Virginia Following Colorado’s Footsteps in Gaming Community

May 04, 2020 11:05Joe Tarzaiski
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Colorado’s voters approved the legalization of sports betting in November of 2019 for both land-based and digital gaming. This became official on May 1. The Coronavirus continues to cripple the gaming community, but Virginia has also continued to push for legalizing sports betting in the Old Dominion State. While Colorado has gone live, it may take some time for Virginia to join in live-action. They are working out sports betting regulations, and are set to be released by July 2020.

Colorado Overcomes Coronavirus Obstacles

The Colorado Limited Gaming Control Commission (CLGCC) was successful in overcoming several obstacles over the past few weeks, including the restrictions of social distancing due to the COVID-19 pandemic.

Although practically every sport entity has been suspended due to the pandemic, Colorado continued to keep its focus on pushing for its May 1 launch with help and preparation with the CLGCC.

Sports bettors in the state are extremely happy about the approval of digital wagering; especially due to the temporary closing of land-based locations remain closed.

This 2020 launch features four online sportsbooks, with more expected to go live by the end of May. The CLGCC has granted close to 20 licenses to online operators. This was approved to ensure Colorado’s capitalization on the gaming community once the quarantine is finally lifted.

BetRivers and BetMGM (property of ROAR Digital) were the first brands to launch in Colorado, followed by FanDuel and DraftKings. Both FanDuel and DraftKings partnered with Twin River Worldwide Holdings, the owner of the Mardi Gras, Golden Gates, and Golden Gulch casinos in Blackhawk.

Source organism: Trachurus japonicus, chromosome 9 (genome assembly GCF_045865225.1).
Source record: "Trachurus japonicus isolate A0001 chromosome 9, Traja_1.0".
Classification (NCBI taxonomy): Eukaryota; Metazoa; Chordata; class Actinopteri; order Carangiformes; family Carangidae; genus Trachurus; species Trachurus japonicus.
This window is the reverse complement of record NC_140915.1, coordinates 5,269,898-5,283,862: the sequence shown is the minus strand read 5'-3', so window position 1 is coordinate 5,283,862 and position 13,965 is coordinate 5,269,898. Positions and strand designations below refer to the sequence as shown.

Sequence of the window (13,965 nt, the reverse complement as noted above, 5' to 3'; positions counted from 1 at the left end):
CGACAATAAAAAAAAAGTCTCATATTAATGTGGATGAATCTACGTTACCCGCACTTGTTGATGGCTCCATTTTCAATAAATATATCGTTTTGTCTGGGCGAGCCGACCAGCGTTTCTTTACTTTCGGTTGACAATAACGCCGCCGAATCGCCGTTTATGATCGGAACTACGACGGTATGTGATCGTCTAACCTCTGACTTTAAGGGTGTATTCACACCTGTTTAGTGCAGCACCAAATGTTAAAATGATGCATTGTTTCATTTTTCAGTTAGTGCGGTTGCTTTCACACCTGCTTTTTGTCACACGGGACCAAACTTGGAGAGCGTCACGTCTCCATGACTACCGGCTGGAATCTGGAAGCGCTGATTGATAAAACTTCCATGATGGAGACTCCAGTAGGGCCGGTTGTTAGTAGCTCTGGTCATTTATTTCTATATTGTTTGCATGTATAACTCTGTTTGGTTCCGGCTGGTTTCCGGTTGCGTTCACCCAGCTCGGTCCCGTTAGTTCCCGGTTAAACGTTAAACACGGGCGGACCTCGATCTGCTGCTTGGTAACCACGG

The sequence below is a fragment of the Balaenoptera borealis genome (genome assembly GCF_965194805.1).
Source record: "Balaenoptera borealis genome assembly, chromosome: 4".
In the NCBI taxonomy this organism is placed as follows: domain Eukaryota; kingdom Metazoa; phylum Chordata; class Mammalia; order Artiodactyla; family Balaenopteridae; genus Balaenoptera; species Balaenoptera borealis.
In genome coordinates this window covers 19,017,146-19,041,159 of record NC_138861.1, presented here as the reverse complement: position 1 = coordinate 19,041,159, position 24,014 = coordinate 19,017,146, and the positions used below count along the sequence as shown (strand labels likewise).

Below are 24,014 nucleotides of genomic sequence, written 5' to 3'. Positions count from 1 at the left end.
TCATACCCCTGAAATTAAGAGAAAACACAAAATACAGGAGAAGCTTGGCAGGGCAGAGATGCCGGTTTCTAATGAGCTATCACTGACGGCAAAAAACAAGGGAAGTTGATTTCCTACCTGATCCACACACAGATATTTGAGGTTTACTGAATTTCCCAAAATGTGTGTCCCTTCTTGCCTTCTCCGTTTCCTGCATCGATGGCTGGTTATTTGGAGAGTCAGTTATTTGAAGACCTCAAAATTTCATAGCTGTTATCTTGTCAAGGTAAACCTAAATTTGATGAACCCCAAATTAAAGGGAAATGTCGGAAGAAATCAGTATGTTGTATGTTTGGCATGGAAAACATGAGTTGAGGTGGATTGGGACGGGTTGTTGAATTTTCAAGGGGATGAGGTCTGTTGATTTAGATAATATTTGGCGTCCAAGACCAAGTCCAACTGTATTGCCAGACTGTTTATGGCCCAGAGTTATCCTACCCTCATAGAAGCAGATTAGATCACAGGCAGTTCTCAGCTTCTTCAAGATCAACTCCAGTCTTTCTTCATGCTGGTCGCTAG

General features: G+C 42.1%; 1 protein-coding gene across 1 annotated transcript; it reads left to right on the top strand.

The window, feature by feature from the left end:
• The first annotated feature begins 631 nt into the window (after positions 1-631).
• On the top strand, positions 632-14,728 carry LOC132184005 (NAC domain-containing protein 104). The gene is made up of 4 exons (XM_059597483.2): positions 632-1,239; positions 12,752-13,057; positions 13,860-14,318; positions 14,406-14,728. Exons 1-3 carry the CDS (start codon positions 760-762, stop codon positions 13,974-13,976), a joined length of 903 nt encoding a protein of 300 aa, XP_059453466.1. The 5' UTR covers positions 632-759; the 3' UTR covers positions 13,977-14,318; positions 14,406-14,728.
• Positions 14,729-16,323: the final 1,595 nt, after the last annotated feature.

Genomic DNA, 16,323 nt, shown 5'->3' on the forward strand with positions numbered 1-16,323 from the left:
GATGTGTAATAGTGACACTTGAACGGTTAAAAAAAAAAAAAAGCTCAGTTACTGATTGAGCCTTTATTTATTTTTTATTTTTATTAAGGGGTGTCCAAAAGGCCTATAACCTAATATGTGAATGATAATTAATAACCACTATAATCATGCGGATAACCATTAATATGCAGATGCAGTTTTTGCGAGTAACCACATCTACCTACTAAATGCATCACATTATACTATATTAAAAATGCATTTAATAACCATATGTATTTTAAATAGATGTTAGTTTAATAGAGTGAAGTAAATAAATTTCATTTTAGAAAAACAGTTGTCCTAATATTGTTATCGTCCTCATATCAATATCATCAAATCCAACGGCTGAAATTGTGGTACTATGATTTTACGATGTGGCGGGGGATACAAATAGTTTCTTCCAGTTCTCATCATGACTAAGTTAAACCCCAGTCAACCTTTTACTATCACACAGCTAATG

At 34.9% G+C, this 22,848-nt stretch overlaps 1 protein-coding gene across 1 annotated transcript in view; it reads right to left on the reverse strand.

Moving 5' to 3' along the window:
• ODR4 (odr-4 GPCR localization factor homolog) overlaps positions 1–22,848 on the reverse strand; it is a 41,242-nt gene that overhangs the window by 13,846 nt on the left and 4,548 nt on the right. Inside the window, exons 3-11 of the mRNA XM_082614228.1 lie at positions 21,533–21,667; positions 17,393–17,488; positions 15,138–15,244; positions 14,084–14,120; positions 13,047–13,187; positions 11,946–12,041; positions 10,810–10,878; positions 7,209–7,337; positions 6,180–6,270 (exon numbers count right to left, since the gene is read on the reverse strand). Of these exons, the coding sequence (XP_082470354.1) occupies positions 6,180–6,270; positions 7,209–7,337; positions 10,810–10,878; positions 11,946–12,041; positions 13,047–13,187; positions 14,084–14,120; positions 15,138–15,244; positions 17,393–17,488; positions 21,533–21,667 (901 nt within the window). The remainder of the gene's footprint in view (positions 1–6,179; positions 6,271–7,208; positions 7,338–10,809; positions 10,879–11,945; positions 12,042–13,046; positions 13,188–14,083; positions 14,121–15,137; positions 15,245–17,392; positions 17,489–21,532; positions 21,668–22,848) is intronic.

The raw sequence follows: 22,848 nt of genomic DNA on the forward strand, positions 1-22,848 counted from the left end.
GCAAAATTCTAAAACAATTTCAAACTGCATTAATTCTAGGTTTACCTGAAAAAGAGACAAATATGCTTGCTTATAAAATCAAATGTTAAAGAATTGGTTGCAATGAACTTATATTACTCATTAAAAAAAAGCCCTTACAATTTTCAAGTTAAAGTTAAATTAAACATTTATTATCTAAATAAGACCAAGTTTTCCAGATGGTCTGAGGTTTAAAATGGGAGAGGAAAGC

Virginia Following Colorado’s Footsteps

Virginia operators have one major complaint with the asking prices from the legal side of the potential agreement. Governor Ralph Northam is proposing sportsbooks will be required to pay an additional $50,000 to cover background check costs.

According to Northam’s bill, sportsbooks will have to pay $250,000 for a three license in addition to a 15% revenue tax from the state. The license will grant allowance for the operations of online wagering.

In addition to online betting, the proposed bills will also allow legal casinos in the state of Virginia to get a sports betting license. There are currently five in the state and the current maximum allotted twelve licenses leave only seven up for grabs. The exception to the maximum would be a license for sports teams or race tracks.

Richmond, Danville, Norfolk, Bristol and Portsmouth are currently the five cities that now have the option to build land-based casino locations. Voters will have the final say as the proposition must pass a city-wide referendum in November. If passed by the electorate, groundbreaking will begin to be broken on these properties and the Virginia Lottery would become the main body for casino gaming.

If Virginia’s overall strategy continues as planned, they could very well be on a successful course just like Colorado. We strongly expect Virginia to join the surge of land-based and online sports betting by the end of 2020.

Joe Tarzaiski
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Joe Tarzaiski began his sports writing career in 2004 in the Philadelphia market, analyzing and handicapping professional sports, college sports, poker and various table games. He currently reports on the increased efforts on the legalization and continual growth of sports betting throughout the United States. A Philadelphia University alum, Joe is dedicated to following current trends in both the gaming community and daily news throughout the sports world.
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